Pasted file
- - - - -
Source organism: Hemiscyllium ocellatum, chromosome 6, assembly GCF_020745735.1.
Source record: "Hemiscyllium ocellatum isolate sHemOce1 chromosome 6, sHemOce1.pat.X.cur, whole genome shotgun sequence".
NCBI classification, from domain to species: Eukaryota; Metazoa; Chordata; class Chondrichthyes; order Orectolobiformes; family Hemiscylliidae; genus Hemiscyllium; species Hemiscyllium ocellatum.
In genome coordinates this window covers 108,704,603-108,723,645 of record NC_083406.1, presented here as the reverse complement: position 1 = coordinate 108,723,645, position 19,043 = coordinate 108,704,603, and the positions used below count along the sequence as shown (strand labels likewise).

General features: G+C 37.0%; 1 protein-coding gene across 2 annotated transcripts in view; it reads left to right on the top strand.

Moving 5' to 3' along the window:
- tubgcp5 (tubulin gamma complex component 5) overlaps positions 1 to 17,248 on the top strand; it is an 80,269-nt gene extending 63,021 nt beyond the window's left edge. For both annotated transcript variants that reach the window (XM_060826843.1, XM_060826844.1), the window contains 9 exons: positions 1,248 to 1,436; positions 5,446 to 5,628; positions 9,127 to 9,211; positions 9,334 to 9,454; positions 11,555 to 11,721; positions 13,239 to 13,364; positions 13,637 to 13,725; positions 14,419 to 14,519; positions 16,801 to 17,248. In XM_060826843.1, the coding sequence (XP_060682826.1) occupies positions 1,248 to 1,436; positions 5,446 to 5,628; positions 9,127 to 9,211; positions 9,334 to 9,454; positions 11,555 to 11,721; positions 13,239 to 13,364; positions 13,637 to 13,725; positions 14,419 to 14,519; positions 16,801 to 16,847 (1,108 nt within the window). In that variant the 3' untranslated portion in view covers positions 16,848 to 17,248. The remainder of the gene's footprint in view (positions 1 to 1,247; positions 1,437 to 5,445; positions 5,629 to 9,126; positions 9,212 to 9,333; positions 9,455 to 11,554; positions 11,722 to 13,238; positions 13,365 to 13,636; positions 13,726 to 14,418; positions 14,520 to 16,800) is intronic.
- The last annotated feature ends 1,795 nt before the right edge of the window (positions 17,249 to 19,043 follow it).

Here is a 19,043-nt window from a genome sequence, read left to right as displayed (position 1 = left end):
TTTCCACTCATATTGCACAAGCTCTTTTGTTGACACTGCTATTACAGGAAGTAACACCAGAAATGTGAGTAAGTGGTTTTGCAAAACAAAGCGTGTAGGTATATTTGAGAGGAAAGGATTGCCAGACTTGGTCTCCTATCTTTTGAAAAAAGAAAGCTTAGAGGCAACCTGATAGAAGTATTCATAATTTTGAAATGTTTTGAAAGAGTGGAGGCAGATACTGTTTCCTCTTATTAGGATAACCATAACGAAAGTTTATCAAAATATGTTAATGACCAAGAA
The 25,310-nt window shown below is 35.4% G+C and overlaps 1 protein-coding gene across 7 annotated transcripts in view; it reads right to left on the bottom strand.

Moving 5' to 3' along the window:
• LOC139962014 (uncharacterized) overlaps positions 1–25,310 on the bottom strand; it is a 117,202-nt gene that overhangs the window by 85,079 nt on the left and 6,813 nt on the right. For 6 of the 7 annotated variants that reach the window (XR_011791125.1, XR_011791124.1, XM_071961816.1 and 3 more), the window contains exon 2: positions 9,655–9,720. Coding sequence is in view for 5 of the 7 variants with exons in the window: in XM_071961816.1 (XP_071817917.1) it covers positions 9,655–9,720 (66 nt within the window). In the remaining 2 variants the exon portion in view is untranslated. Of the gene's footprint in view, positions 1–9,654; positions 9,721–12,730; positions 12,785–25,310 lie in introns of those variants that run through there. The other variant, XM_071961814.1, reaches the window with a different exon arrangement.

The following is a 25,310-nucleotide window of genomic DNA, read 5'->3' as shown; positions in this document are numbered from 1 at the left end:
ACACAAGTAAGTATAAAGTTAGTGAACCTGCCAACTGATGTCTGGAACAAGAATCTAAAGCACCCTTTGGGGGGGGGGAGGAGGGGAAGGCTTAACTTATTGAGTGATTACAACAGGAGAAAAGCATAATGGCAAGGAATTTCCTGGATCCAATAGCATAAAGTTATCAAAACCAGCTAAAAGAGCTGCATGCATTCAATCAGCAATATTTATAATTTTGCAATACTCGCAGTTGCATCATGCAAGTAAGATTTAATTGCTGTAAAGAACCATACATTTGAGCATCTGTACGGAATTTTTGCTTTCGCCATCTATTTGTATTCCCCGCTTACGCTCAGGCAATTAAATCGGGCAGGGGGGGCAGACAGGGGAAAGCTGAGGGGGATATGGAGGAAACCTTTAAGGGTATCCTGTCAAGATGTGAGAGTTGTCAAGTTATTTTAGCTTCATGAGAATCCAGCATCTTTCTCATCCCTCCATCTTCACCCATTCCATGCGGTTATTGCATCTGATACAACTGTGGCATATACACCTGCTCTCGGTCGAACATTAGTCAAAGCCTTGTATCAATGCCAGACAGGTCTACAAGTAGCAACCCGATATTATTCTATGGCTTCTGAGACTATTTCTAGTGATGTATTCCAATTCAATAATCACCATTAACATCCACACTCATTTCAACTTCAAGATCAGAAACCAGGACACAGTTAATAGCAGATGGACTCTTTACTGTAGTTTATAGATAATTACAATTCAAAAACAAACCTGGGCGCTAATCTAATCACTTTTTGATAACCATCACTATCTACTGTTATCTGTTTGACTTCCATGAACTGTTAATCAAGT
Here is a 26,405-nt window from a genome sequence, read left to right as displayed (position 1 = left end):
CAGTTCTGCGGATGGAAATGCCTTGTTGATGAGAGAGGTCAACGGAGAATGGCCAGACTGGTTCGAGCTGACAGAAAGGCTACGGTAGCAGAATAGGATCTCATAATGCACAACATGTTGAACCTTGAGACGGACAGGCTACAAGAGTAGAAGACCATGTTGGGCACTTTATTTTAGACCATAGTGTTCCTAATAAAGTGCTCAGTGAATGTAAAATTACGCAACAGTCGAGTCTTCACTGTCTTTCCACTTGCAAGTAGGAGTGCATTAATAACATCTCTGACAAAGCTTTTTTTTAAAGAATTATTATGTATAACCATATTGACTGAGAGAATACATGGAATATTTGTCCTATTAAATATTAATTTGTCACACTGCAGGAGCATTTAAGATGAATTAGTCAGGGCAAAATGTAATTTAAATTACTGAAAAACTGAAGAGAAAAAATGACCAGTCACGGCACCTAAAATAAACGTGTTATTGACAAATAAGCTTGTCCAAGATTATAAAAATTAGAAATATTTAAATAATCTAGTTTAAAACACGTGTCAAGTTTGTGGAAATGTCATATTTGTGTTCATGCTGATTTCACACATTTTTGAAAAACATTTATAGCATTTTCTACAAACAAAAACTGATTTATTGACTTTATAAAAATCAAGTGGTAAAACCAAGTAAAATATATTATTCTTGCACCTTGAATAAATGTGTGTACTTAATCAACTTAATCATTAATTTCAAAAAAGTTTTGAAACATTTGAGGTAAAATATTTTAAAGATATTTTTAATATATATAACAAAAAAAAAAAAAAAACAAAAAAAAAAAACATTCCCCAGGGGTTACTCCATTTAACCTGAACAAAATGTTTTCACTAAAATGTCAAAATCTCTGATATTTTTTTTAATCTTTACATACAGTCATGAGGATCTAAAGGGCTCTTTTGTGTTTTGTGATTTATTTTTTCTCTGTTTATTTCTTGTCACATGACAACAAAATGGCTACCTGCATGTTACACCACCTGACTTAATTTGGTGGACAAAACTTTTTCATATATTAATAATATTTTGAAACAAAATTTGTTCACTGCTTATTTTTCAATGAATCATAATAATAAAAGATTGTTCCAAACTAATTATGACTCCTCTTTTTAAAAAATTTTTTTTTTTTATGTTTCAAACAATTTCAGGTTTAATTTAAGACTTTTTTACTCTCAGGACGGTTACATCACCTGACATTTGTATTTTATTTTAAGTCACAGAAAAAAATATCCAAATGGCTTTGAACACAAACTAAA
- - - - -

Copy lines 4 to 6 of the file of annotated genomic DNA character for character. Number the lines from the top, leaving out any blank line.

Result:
In genome coordinates this window covers 108,704,603-108,723,645 of record NC_083406.1, presented here as the reverse complement: position 1 = coordinate 108,723,645, position 19,043 = coordinate 108,704,603, and the positions used below count along the sequence as shown (strand labels likewise).

General features: G+C 37.0%; 1 protein-coding gene across 2 annotated transcripts in view; it reads left to right on the top strand.

Moving 5' to 3' along the window: